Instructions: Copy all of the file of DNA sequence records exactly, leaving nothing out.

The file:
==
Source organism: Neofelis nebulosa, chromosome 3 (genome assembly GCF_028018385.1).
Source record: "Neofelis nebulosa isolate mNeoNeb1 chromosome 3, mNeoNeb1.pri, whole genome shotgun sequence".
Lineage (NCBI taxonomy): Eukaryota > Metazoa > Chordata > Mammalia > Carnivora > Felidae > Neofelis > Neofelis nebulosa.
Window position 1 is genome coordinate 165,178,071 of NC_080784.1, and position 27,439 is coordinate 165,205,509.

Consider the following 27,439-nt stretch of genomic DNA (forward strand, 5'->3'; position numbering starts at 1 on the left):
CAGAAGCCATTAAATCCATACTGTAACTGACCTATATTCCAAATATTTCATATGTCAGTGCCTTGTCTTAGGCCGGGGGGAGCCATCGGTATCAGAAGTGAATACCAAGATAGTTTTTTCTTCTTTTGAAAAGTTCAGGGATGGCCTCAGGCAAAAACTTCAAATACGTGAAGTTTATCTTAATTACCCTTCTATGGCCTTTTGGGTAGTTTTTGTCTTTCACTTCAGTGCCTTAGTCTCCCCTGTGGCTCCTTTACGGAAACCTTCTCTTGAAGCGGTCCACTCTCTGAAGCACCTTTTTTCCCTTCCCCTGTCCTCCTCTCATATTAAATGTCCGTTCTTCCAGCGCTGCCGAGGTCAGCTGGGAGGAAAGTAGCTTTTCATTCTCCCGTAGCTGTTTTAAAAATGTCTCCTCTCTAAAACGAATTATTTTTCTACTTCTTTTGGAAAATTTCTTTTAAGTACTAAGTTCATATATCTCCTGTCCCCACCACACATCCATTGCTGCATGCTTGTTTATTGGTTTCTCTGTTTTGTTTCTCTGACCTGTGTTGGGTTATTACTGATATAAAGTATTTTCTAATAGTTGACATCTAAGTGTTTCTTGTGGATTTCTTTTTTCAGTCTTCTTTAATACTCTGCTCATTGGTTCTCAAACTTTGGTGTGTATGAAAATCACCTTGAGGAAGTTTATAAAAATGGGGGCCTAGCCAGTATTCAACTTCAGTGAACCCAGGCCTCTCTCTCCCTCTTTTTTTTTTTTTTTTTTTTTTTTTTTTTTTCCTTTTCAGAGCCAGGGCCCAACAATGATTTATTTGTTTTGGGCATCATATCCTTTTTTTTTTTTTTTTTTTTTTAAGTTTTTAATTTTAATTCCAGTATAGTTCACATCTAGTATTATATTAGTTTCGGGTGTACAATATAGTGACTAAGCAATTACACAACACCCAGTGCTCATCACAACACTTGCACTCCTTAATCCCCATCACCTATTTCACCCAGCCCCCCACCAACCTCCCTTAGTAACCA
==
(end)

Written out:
Source organism: Neofelis nebulosa, chromosome 3 (genome assembly GCF_028018385.1).
Source record: "Neofelis nebulosa isolate mNeoNeb1 chromosome 3, mNeoNeb1.pri, whole genome shotgun sequence".
Lineage (NCBI taxonomy): Eukaryota > Metazoa > Chordata > Mammalia > Carnivora > Felidae > Neofelis > Neofelis nebulosa.
Window position 1 is genome coordinate 165,178,071 of NC_080784.1, and position 27,439 is coordinate 165,205,509.

Consider the following 27,439-nt stretch of genomic DNA (forward strand, 5'->3'; position numbering starts at 1 on the left):
CAGAAGCCATTAAATCCATACTGTAACTGACCTATATTCCAAATATTTCATATGTCAGTGCCTTGTCTTAGGCCGGGGGGAGCCATCGGTATCAGAAGTGAATACCAAGATAGTTTTTTCTTCTTTTGAAAAGTTCAGGGATGGCCTCAGGCAAAAACTTCAAATACGTGAAGTTTATCTTAATTACCCTTCTATGGCCTTTTGGGTAGTTTTTGTCTTTCACTTCAGTGCCTTAGTCTCCCCTGTGGCTCCTTTACGGAAACCTTCTCTTGAAGCGGTCCACTCTCTGAAGCACCTTTTTTCCCTTCCCCTGTCCTCCTCTCATATTAAATGTCCGTTCTTCCAGCGCTGCCGAGGTCAGCTGGGAGGAAAGTAGCTTTTCATTCTCCCGTAGCTGTTTTAAAAATGTCTCCTCTCTAAAACGAATTATTTTTCTACTTCTTTTGGAAAATTTCTTTTAAGTACTAAGTTCATATATCTCCTGTCCCCACCACACATCCATTGCTGCATGCTTGTTTATTGGTTTCTCTGTTTTGTTTCTCTGACCTGTGTTGGGTTATTACTGATATAAAGTATTTTCTAATAGTTGACATCTAAGTGTTTCTTGTGGATTTCTTTTTTCAGTCTTCTTTAATACTCTGCTCATTGGTTCTCAAACTTTGGTGTGTATGAAAATCACCTTGAGGAAGTTTATAAAAATGGGGGCCTAGCCAGTATTCAACTTCAGTGAACCCAGGCCTCTCTCTCCCTCTTTTTTTTTTTTTTTTTTTTTTTTTTTTTTTCCTTTTCAGAGCCAGGGCCCAACAATGATTTATTTGTTTTGGGCATCATATCCTTTTTTTTTTTTTTTTTTTTTTAAGTTTTTAATTTTAATTCCAGTATAGTTCACATCTAGTATTATATTAGTTTCGGGTGTACAATATAGTGACTAAGCAATTACACAACACCCAGTGCTCATCACAACACTTGCACTCCTTAATCCCCATCACCTATTTCACCCAGCCCCCCACCAACCTCCCTTAGTAACCA